Childhood is a critical time for physical growth, brain development, and fighting infections. Therefore, children must get a good amount of nutrients and energy from an early age. A balanced diet is the foundation of a healthy lifestyle and lowers the risk of health issues in later years.
Vegetables—an integral part of a balanced diet—are a rich source of carbohydrates, fibre, minerals, and vitamins. Here are some of the nutrients in vegetables:
- Vegetables like broccoli and spinach are rich sources of calcium, an essential mineral for healthy bones.
- Green leafy vegetables are also abundant in iron and folic acid (vitamin B9), which help the body produce healthy red blood cells.
- Vegetables containing starch, such as potatoes and sweet potatoes, provide a good amount of carbohydrates for energy.
- Green or deep yellow/orange vegetables such as carrots, tomatoes, sweet potatoes, and dark green leafy vegetables are packed with vitamin A, which is important for vision. Tomatoes also provide vitamin C. Vitamins are vital for a child’s developing immune system and several other bodily functions.
- Vegetables also provide fibre needed for healthy bowel function and special factors called antioxidants that protect against age-related diseases like cataracts, diabetes, heart disease, and cancer.
Tips to make your child eat vegetablesKids should consume at least three servings of vegetables a day to get essential vitamins, minerals, and fibre for good health. As most parents know, getting children to eat vegetables can sometimes be a struggle. So, here are some tips to get your baby eating more vegetables:
1. Take your baby vegetable shopping:
Allow your kid to choose the vegetables for the family. Choosing from rows of fresh vegetables may tempt your child to try a few.
2. Involve your child in cooking:
If your kid helps in cooking and serving a dish, he/she will be more curious to try it. Have your kid wash the vegetables. Show them how different vegetables are chopped and allow them to put the chopped vegetables on a plate.
3. Let your child eat with the family:
When you introduce solid foods, start with vegetables so that your child gets an early start in accepting the taste. If your child is trying a new vegetable, have everyone try the same vegetable. Seeing everyone eat vegetables will make it much more likely for your child to do the same.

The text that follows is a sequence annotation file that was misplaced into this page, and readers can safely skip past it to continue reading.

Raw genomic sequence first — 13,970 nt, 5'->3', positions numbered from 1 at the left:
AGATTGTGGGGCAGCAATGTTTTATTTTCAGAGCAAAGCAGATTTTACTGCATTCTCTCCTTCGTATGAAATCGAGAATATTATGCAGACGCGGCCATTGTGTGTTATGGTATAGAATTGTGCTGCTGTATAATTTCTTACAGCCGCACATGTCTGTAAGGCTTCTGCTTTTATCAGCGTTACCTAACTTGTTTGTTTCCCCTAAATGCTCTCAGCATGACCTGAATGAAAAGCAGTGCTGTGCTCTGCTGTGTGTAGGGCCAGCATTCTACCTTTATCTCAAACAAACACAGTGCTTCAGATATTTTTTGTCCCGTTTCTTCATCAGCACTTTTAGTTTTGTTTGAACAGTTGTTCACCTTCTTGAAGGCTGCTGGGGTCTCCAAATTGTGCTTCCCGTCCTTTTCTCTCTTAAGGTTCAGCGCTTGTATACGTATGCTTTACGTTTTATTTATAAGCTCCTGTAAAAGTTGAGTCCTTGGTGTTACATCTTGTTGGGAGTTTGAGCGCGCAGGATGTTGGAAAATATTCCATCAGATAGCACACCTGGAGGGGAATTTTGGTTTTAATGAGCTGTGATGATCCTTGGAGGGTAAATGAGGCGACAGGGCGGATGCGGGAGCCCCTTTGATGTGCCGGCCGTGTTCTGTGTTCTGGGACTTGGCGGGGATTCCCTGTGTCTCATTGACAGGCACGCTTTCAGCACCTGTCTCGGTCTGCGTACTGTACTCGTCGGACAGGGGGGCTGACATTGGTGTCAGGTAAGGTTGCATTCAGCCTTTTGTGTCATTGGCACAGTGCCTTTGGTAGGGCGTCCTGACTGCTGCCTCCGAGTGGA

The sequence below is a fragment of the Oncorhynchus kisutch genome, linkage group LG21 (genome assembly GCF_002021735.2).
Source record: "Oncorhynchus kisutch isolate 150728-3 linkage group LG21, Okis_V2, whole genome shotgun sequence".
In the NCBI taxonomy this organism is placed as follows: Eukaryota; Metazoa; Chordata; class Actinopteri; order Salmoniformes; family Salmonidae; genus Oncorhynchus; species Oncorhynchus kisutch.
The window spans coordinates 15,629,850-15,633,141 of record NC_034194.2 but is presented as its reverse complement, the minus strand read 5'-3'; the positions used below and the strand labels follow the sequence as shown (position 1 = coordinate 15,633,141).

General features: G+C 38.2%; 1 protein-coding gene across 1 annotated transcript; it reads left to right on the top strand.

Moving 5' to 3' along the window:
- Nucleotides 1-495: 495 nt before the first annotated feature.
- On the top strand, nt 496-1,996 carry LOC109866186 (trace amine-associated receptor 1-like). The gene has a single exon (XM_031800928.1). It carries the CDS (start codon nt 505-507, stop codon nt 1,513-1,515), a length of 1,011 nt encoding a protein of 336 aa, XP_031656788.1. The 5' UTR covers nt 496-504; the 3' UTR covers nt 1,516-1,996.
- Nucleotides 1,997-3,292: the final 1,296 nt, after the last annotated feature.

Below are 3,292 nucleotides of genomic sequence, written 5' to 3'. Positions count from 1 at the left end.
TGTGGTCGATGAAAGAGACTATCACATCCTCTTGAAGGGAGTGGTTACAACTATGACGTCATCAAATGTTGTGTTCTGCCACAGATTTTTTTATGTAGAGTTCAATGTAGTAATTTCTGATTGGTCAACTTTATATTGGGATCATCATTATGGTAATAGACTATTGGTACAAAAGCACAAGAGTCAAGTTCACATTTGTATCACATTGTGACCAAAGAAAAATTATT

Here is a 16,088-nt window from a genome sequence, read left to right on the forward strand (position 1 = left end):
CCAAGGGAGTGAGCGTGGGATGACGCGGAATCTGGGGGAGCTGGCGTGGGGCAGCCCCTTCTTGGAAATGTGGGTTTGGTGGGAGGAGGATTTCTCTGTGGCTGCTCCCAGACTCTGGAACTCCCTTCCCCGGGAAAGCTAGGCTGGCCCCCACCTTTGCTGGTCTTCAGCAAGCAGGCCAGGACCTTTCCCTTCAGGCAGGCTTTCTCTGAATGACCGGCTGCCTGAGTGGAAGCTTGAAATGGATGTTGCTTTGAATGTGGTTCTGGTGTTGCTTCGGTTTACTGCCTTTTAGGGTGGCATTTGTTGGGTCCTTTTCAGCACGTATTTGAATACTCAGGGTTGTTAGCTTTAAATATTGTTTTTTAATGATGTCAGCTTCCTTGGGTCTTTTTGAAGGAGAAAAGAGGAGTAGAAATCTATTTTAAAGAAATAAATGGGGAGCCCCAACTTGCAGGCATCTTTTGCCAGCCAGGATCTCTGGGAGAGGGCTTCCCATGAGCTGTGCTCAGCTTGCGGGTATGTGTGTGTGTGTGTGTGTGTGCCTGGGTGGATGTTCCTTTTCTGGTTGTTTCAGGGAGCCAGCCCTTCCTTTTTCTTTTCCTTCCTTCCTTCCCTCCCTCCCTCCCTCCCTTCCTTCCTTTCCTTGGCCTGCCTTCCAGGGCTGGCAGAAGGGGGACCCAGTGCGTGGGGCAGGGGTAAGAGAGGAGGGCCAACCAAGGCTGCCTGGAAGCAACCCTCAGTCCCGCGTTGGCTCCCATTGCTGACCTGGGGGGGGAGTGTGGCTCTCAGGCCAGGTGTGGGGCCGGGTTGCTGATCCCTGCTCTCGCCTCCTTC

4. Serve small portions:
Serving small amounts of vegetables with foods your child likes could make it less overwhelming.
5. Make vegetables taste good:
Instead of cooking vegetables the same way every time, try cooking them in new and creative ways that your child finds interesting. For example, instead of serving boiled vegetables, stir-fry them with fresh herbs, sprinkle sliced veggies on a pizza, or add pureed vegetables to soups or gravy.
6. Make the food look attractive:
Decorate the plate by shaping vegetables into funny shapes, like faces, flowers, fish, animals, or birds. Serve them with easy homemade dips like curd, hummus, or peanut butter, or sprinkled with cheese. Make fresh smoothies from vegetables and fruits.
7. Easy accessibility:
Instead of biscuits, chips, or cookies, try keeping chopped vegetables as snacks in a place that is easily accessible for your kid.
8. Be patient:
It’s okay if your child does not eat vegetables on the first try. Children usually take more than ten attempts before accepting any new food. Keep encouraging your kid, but avoid forcing them, as it may create negative feelings for that vegetable.
No single vegetable can provide all the nutrients; hence, it is important to include a variety of colourful vegetables on your kid’s plate. Buy locally available, fresh, and preferably seasonal vegetables for your family. While serving fresh vegetables, ensure that they are well cooked and cut the vegetables into small pieces to prevent your child from choking.
Keep the mealtime mood upbeat and wait patiently while your little one finds the veggies they like—or even love!